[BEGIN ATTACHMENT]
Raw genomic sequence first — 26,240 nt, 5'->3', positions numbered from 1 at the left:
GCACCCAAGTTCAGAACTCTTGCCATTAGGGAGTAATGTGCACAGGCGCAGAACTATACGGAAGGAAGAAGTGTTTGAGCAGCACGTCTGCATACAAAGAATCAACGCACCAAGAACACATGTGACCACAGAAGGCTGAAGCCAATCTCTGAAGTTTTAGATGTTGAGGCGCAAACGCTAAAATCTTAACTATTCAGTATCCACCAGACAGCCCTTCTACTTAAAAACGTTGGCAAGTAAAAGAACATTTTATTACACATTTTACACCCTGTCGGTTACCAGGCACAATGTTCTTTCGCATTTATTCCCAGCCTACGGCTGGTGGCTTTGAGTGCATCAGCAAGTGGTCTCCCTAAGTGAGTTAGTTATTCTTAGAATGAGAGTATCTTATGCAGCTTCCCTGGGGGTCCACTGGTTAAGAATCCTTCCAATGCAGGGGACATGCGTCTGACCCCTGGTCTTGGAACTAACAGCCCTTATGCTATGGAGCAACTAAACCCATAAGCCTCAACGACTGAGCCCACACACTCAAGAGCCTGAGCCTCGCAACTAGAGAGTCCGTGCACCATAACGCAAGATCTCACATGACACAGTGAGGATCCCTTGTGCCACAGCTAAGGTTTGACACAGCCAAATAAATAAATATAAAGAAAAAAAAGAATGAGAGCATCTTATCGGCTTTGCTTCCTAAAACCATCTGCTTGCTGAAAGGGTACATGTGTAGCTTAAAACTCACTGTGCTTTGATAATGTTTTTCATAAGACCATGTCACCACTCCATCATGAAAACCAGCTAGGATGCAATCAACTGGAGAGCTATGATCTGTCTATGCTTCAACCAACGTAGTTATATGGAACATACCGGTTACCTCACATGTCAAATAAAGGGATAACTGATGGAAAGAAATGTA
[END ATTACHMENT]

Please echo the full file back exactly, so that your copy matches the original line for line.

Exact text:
Raw genomic sequence first — 26,240 nt, 5'->3', positions numbered from 1 at the left:
GCACCCAAGTTCAGAACTCTTGCCATTAGGGAGTAATGTGCACAGGCGCAGAACTATACGGAAGGAAGAAGTGTTTGAGCAGCACGTCTGCATACAAAGAATCAACGCACCAAGAACACATGTGACCACAGAAGGCTGAAGCCAATCTCTGAAGTTTTAGATGTTGAGGCGCAAACGCTAAAATCTTAACTATTCAGTATCCACCAGACAGCCCTTCTACTTAAAAACGTTGGCAAGTAAAAGAACATTTTATTACACATTTTACACCCTGTCGGTTACCAGGCACAATGTTCTTTCGCATTTATTCCCAGCCTACGGCTGGTGGCTTTGAGTGCATCAGCAAGTGGTCTCCCTAAGTGAGTTAGTTATTCTTAGAATGAGAGTATCTTATGCAGCTTCCCTGGGGGTCCACTGGTTAAGAATCCTTCCAATGCAGGGGACATGCGTCTGACCCCTGGTCTTGGAACTAACAGCCCTTATGCTATGGAGCAACTAAACCCATAAGCCTCAACGACTGAGCCCACACACTCAAGAGCCTGAGCCTCGCAACTAGAGAGTCCGTGCACCATAACGCAAGATCTCACATGACACAGTGAGGATCCCTTGTGCCACAGCTAAGGTTTGACACAGCCAAATAAATAAATATAAAGAAAAAAAAGAATGAGAGCATCTTATCGGCTTTGCTTCCTAAAACCATCTGCTTGCTGAAAGGGTACATGTGTAGCTTAAAACTCACTGTGCTTTGATAATGTTTTTCATAAGACCATGTCACCACTCCATCATGAAAACCAGCTAGGATGCAATCAACTGGAGAGCTATGATCTGTCTATGCTTCAACCAACGTAGTTATATGGAACATACCGGTTACCTCACATGTCAAATAAAGGGATAACTGATGGAAAGAAATGTA